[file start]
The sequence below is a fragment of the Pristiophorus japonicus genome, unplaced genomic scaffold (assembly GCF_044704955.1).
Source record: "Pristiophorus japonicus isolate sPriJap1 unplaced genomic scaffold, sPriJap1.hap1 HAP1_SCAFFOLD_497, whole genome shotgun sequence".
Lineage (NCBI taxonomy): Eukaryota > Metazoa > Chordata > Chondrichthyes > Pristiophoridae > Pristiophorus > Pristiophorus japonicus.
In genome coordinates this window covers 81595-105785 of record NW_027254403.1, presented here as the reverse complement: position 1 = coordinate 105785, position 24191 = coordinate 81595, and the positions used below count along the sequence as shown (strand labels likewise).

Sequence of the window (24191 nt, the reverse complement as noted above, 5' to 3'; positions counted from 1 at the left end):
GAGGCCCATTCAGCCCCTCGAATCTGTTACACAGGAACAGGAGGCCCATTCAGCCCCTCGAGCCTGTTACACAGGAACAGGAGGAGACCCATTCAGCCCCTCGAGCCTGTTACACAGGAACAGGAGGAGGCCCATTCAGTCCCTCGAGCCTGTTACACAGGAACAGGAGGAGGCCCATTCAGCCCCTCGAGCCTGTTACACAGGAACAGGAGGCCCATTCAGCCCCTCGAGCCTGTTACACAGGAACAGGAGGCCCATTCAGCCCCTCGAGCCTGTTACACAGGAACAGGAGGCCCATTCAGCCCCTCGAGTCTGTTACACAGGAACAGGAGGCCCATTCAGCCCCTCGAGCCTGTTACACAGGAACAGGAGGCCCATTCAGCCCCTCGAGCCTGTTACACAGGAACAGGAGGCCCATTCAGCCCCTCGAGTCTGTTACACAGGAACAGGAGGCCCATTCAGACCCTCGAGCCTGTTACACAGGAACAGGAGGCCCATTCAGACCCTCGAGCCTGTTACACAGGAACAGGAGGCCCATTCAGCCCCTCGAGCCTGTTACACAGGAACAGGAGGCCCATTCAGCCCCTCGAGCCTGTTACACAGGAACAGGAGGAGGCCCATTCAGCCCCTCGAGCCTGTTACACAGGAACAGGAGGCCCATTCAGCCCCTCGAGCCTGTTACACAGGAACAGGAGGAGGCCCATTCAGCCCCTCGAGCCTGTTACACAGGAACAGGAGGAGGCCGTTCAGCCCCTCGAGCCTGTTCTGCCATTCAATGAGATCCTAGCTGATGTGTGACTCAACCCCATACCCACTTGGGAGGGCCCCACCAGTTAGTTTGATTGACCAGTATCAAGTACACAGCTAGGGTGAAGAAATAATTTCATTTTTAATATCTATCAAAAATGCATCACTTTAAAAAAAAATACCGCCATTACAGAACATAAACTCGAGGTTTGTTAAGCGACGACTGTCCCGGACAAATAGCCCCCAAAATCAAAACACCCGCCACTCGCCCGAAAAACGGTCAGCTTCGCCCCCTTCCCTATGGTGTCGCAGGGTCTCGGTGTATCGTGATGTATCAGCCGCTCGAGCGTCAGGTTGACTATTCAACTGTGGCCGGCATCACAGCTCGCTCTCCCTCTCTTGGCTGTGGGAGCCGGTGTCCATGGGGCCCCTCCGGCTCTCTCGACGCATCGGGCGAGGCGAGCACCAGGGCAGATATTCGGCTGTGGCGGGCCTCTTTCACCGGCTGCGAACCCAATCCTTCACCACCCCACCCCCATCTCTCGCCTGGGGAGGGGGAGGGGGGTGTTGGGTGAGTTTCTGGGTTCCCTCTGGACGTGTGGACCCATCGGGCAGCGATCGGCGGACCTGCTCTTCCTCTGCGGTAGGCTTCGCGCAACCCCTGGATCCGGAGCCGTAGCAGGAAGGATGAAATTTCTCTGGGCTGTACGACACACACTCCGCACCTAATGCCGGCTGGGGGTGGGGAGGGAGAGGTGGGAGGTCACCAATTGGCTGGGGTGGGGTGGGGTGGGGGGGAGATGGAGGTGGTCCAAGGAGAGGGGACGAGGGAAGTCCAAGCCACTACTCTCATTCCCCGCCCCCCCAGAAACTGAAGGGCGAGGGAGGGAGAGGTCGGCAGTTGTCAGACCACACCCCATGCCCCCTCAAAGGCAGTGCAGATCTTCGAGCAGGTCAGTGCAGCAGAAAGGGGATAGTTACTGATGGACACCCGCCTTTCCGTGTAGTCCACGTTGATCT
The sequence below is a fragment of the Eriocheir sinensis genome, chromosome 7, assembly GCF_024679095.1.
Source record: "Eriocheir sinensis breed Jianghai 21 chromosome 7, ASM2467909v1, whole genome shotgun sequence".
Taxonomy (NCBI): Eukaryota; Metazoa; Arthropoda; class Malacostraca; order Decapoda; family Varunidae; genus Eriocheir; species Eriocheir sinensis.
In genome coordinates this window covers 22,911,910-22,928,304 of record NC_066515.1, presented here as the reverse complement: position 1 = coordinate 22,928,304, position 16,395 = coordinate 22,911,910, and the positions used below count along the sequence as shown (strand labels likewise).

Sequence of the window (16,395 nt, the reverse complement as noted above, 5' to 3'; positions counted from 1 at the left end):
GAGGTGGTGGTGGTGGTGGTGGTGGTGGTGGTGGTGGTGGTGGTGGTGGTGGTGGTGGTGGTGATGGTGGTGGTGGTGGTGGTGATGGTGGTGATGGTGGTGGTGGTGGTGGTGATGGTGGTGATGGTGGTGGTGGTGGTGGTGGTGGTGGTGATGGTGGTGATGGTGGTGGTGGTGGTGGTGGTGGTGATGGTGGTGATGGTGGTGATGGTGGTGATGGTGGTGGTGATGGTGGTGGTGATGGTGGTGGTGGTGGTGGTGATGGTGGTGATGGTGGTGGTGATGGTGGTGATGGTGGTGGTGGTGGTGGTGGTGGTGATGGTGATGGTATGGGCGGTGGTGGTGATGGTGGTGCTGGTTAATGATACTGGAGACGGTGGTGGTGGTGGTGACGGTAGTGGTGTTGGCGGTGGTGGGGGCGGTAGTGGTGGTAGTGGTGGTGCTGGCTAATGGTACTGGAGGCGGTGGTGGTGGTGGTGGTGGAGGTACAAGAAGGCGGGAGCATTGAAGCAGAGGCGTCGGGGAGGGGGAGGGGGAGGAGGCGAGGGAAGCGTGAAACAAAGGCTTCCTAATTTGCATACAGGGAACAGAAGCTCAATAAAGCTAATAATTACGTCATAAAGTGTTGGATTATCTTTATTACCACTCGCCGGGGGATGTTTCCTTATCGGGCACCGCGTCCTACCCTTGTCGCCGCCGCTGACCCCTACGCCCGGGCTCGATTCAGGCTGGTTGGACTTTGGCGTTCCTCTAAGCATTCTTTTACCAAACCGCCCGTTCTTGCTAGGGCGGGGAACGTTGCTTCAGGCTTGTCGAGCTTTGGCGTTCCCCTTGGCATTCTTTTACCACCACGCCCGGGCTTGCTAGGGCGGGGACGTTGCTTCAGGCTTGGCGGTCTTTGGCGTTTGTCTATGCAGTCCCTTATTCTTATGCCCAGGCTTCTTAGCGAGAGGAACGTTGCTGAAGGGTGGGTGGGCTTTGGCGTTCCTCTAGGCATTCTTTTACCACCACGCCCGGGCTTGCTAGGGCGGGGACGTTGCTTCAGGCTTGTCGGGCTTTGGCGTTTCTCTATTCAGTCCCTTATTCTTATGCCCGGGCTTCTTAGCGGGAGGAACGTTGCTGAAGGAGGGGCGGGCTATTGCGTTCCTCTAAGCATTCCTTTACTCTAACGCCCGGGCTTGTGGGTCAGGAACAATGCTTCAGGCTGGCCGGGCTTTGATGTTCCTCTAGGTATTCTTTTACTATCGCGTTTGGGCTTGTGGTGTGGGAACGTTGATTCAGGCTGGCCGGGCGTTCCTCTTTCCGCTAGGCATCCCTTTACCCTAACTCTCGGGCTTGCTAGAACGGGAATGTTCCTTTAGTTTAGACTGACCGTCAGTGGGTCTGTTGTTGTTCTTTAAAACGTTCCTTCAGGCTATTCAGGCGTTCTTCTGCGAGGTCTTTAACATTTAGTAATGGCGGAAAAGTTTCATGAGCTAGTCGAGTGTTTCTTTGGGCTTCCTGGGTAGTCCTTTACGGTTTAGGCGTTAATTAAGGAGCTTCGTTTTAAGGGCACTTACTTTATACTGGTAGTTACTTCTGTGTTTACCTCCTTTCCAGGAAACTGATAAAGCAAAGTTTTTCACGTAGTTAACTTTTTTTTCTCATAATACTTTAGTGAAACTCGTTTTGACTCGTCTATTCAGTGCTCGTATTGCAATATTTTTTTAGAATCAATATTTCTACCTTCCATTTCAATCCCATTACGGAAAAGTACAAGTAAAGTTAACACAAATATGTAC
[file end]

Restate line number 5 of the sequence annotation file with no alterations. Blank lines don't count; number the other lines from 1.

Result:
Sequence of the window (24191 nt, the reverse complement as noted above, 5' to 3'; positions counted from 1 at the left end):